Since 2005 and up to 2013, John Williams has written music for only one director, Steven Spielberg. Brian Percival would be the one to break their exclusive collaboration after eight years! Ηowever, it wasn’t announced beforehand as it typically happens. In fact, the news that John Williams was the composer of the The Book Thief came rather late in the process of the film’s post production. Just days before the recording of the music. Until then, it was a well-guarded secret.
“One Small Fact” (#1) is the starting point of the film’s music. A gentle piano is the first instrument that is heard and indicates the composer’s approach: the story is unfolding through Liesel’s eyes, so the nature of the score has to be defined by tenderness, innocence and playfulness. Which is the ideal instrument to express the feelings of a little girl? None other than the piano. Additionally, the most prominent feature of the music is its ability to work as a lyrical escape that takes us out of the reality the characters of the story live in. The soundtrack of “The Book Thief” has none of the soul-stirring drama of “Schindler’s List” (1993), nor the moving choral majesty of “Saving Private Ryan” (1998), two of the other second world war films that were scored by John Williams. The Book Thief required a different emotional reading, far enough from the heavy drama surrounding the Second World War.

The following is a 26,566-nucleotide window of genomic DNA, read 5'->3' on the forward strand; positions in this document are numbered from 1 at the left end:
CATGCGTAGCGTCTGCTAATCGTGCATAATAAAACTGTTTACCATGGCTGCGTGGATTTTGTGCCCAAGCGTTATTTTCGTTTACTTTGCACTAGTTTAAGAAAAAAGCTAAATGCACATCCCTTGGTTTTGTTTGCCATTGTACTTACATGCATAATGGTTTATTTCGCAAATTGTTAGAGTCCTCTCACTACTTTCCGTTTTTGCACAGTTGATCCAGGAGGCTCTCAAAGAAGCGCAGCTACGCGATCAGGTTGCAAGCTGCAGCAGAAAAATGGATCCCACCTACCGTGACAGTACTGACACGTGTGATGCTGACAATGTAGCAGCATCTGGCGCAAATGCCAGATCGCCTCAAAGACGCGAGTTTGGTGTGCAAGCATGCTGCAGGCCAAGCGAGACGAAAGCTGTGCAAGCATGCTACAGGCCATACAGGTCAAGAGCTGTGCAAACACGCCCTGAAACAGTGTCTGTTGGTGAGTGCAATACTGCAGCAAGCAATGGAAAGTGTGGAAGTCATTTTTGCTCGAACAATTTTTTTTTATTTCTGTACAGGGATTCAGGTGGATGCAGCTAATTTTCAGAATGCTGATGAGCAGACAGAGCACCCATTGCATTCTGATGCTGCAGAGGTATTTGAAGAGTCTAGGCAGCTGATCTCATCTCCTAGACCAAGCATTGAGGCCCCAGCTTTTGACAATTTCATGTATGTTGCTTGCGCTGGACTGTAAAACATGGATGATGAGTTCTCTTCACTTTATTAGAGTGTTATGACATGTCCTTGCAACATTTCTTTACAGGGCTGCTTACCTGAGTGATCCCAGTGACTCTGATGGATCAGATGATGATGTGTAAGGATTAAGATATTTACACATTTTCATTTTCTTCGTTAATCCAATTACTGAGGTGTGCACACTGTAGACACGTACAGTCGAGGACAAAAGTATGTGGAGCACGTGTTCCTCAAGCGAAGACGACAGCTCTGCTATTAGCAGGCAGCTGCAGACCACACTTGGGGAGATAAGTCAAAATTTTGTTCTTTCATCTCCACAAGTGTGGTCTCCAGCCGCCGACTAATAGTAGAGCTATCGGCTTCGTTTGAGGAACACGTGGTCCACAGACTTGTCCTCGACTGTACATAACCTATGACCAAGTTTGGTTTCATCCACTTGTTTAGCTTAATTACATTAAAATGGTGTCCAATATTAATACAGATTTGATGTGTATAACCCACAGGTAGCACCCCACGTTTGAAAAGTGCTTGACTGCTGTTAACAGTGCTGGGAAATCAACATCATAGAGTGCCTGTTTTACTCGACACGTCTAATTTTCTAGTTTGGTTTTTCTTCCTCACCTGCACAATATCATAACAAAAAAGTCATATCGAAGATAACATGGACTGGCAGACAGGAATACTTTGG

There is a small number of melodies, which are repeated throughout the score, all of them rather emotional and beautiful, yet not connected with certain characters or situations. One melody, or in fact a motif, that is evidently used to pinpoint a specific situation concerning a specific character of the film, appears at 1:12 in “One Small Fact” (#1): a piano motif that is performed every time Liesel interacts with one or more books. It functions like a smooth code, heard every time she is drawn to the magical world of the books. Tracks “Ilsa’s Library” (#4) & “Learning to Read” (#6) are two further examples of this piano motif, where Liesel’s special bonding with the books emerges. On the former, Liesel is in front of a library for the first time and on the latter, she is learning to read with her stepfather’s help.